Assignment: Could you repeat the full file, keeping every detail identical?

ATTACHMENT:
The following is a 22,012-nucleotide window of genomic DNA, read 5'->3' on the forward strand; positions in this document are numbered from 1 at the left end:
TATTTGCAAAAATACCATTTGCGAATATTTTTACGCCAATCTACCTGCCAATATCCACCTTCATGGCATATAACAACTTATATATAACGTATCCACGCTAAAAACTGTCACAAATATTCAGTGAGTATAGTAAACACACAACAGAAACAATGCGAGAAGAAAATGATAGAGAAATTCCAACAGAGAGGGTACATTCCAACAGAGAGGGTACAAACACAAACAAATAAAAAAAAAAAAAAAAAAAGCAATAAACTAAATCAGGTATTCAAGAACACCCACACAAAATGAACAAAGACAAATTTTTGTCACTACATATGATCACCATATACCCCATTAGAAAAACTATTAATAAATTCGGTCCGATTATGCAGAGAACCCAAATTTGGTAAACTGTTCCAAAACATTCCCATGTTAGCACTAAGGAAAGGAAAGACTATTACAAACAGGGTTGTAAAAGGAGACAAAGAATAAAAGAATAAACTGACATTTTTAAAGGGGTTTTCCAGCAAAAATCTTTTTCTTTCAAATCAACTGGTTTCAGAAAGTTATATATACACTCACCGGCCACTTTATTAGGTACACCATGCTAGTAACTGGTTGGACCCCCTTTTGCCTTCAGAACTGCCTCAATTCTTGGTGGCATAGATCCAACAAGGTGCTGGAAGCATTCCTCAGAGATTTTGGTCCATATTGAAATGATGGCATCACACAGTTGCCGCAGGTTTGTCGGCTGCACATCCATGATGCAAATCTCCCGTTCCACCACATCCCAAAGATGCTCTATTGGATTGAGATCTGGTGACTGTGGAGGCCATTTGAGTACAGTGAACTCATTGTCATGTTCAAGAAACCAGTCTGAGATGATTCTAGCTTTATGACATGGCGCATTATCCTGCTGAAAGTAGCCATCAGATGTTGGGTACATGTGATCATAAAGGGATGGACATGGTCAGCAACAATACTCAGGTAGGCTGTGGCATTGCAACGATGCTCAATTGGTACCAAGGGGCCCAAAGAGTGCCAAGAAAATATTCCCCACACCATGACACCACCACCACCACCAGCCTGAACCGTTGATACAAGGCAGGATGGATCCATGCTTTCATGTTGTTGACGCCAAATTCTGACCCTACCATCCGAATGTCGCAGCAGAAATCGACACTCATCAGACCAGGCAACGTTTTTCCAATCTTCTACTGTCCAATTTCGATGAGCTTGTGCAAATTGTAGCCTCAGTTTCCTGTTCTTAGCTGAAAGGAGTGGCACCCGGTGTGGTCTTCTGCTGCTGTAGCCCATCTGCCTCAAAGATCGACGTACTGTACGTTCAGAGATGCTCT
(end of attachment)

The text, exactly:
The following is a 22,012-nucleotide window of genomic DNA, read 5'->3' on the forward strand; positions in this document are numbered from 1 at the left end:
TATTTGCAAAAATACCATTTGCGAATATTTTTACGCCAATCTACCTGCCAATATCCACCTTCATGGCATATAACAACTTATATATAACGTATCCACGCTAAAAACTGTCACAAATATTCAGTGAGTATAGTAAACACACAACAGAAACAATGCGAGAAGAAAATGATAGAGAAATTCCAACAGAGAGGGTACATTCCAACAGAGAGGGTACAAACACAAACAAATAAAAAAAAAAAAAAAAAAAGCAATAAACTAAATCAGGTATTCAAGAACACCCACACAAAATGAACAAAGACAAATTTTTGTCACTACATATGATCACCATATACCCCATTAGAAAAACTATTAATAAATTCGGTCCGATTATGCAGAGAACCCAAATTTGGTAAACTGTTCCAAAACATTCCCATGTTAGCACTAAGGAAAGGAAAGACTATTACAAACAGGGTTGTAAAAGGAGACAAAGAATAAAAGAATAAACTGACATTTTTAAAGGGGTTTTCCAGCAAAAATCTTTTTCTTTCAAATCAACTGGTTTCAGAAAGTTATATATACACTCACCGGCCACTTTATTAGGTACACCATGCTAGTAACTGGTTGGACCCCCTTTTGCCTTCAGAACTGCCTCAATTCTTGGTGGCATAGATCCAACAAGGTGCTGGAAGCATTCCTCAGAGATTTTGGTCCATATTGAAATGATGGCATCACACAGTTGCCGCAGGTTTGTCGGCTGCACATCCATGATGCAAATCTCCCGTTCCACCACATCCCAAAGATGCTCTATTGGATTGAGATCTGGTGACTGTGGAGGCCATTTGAGTACAGTGAACTCATTGTCATGTTCAAGAAACCAGTCTGAGATGATTCTAGCTTTATGACATGGCGCATTATCCTGCTGAAAGTAGCCATCAGATGTTGGGTACATGTGATCATAAAGGGATGGACATGGTCAGCAACAATACTCAGGTAGGCTGTGGCATTGCAACGATGCTCAATTGGTACCAAGGGGCCCAAAGAGTGCCAAGAAAATATTCCCCACACCATGACACCACCACCACCACCAGCCTGAACCGTTGATACAAGGCAGGATGGATCCATGCTTTCATGTTGTTGACGCCAAATTCTGACCCTACCATCCGAATGTCGCAGCAGAAATCGACACTCATCAGACCAGGCAACGTTTTTCCAATCTTCTACTGTCCAATTTCGATGAGCTTGTGCAAATTGTAGCCTCAGTTTCCTGTTCTTAGCTGAAAGGAGTGGCACCCGGTGTGGTCTTCTGCTGCTGTAGCCCATCTGCCTCAAAGATCGACGTACTGTACGTTCAGAGATGCTCT